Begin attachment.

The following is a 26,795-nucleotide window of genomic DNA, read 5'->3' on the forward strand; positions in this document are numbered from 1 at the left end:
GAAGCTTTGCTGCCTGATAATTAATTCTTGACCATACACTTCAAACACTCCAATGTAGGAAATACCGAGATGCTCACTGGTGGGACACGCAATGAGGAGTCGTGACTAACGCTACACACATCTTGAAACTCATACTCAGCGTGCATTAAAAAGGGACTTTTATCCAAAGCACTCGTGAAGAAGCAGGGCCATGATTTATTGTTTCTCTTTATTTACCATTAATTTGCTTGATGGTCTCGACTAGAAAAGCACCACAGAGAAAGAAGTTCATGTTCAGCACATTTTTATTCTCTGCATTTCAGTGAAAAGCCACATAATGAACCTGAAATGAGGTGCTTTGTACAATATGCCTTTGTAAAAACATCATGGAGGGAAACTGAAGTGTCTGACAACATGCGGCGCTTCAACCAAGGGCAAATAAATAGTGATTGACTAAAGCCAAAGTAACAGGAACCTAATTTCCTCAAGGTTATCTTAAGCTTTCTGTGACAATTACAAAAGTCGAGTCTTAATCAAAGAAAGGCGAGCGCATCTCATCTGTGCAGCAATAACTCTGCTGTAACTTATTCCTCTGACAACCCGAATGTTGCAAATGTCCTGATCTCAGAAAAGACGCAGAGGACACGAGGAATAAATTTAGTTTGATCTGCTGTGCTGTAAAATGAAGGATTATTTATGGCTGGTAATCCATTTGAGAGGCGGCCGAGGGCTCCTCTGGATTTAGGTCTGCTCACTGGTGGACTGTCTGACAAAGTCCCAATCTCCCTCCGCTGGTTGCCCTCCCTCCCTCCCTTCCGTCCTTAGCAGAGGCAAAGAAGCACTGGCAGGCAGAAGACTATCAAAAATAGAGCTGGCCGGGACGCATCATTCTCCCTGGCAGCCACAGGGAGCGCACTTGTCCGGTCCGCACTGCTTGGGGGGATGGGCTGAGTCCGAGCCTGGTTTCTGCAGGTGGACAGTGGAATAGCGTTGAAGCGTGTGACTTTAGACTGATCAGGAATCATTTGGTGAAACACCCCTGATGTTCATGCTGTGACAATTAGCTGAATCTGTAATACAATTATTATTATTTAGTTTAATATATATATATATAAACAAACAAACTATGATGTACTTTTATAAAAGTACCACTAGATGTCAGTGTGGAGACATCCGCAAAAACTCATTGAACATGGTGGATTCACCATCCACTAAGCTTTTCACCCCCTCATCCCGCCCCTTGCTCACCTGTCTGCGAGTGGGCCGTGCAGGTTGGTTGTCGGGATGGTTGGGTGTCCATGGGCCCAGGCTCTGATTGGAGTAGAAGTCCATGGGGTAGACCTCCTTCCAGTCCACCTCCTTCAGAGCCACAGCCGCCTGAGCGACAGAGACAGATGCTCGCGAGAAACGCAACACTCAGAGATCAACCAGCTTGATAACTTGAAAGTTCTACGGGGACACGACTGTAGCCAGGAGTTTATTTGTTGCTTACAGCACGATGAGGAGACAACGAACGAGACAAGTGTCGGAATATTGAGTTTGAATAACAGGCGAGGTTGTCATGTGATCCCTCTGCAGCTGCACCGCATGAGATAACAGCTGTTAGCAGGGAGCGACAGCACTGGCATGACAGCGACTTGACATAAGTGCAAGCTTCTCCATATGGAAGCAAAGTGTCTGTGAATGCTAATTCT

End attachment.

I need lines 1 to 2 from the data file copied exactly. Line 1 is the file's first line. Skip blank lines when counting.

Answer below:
The following is a 26,795-nucleotide window of genomic DNA, read 5'->3' on the forward strand; positions in this document are numbered from 1 at the left end:
GAAGCTTTGCTGCCTGATAATTAATTCTTGACCATACACTTCAAACACTCCAATGTAGGAAATACCGAGATGCTCACTGGTGGGACACGCAATGAGGAGTCGTGACTAACGCTACACACATCTTGAAACTCATACTCAGCGTGCATTAAAAAGGGACTTTTATCCAAAGCACTCGTGAAGAAGCAGGGCCATGATTTATTGTTTCTCTTTATTTACCATTAATTTGCTTGATGGTCTCGACTAGAAAAGCACCACAGAGAAAGAAGTTCATGTTCAGCACATTTTTATTCTCTGCATTTCAGTGAAAAGCCACATAATGAACCTGAAATGAGGTGCTTTGTACAATATGCCTTTGTAAAAACATCATGGAGGGAAACTGAAGTGTCTGACAACATGCGGCGCTTCAACCAAGGGCAAATAAATAGTGATTGACTAAAGCCAAAGTAACAGGAACCTAATTTCCTCAAGGTTATCTTAAGCTTTCTGTGACAATTACAAAAGTCGAGTCTTAATCAAAGAAAGGCGAGCGCATCTCATCTGTGCAGCAATAACTCTGCTGTAACTTATTCCTCTGACAACCCGAATGTTGCAAATGTCCTGATCTCAGAAAAGACGCAGAGGACACGAGGAATAAATTTAGTTTGATCTGCTGTGCTGTAAAATGAAGGATTATTTATGGCTGGTAATCCATTTGAGAGGCGGCCGAGGGCTCCTCTGGATTTAGGTCTGCTCACTGGTGGACTGTCTGACAAAGTCCCAATCTCCCTCCGCTGGTTGCCCTCCCTCCCTCCCTTCCGTCCTTAGCAGAGGCAAAGAAGCACTGGCAGGCAGAAGACTATCAAAAATAGAGCTGGCCGGGACGCATCATTCTCCCTGGCAGCCACAGGGAGCGCACTTGTCCGGTCCGCACTGCTTGGGGGGATGGGCTGAGTCCGAGCCTGGTTTCTGCAGGTGGACAGTGGAATAGCGTTGAAGCGTGTGACTTTAGACTGATCAGGAATCATTTGGTGAAACACCCCTGATGTTCATGCTGTGACAATTAGCTGAATCTGTAATACAATTATTATTATTTAGTTTAATATATATATATATAAACAAACAAACTATGATGTACTTTTATAAAAGTACCACTAGATGTCAGTGTGGAGACATCCGCAAAAACTCATTGAACATGGTGGATTCACCATCCACTAAGCTTTTCACCCCCTCATCCCGCCCCTTGCTCACCTGTCTGCGAGTGGGCCGTGCAGGTTGGTTGTCGGGATGGTTGGGTGTCCATGGGCCCAGGCTCTGATTGGAGTAGAAGTCCATGGGGTAGACCTCCTTCCAGTCCACCTCCTTCAGAGCCACAGCCGCCTGAGCGACAGAGACAGATGCTCGCGAGAAACGCAACACTCAGAGATCAACCAGCTTGATAACTTGAAAGTTCTACGGGGACACGACTGTAGCCAGGAGTTTATTTGTTGCTTACAGCACGATGAGGAGACAACGAACGAGACAAGTGTCGGAATATTGAGTTTGAATAACAGGCGAGGTTGTCATGTGATCCCTCTGCAGCTGCACCGCATGAGATAACAGCTGTTAGCAGGGAGCGACAGCACTGGCATGACAGCGACTTGACATAAGTGCAAGCTTCTCCATATGGAAGCAAAGTGTCTGTGAATGCTAATTCT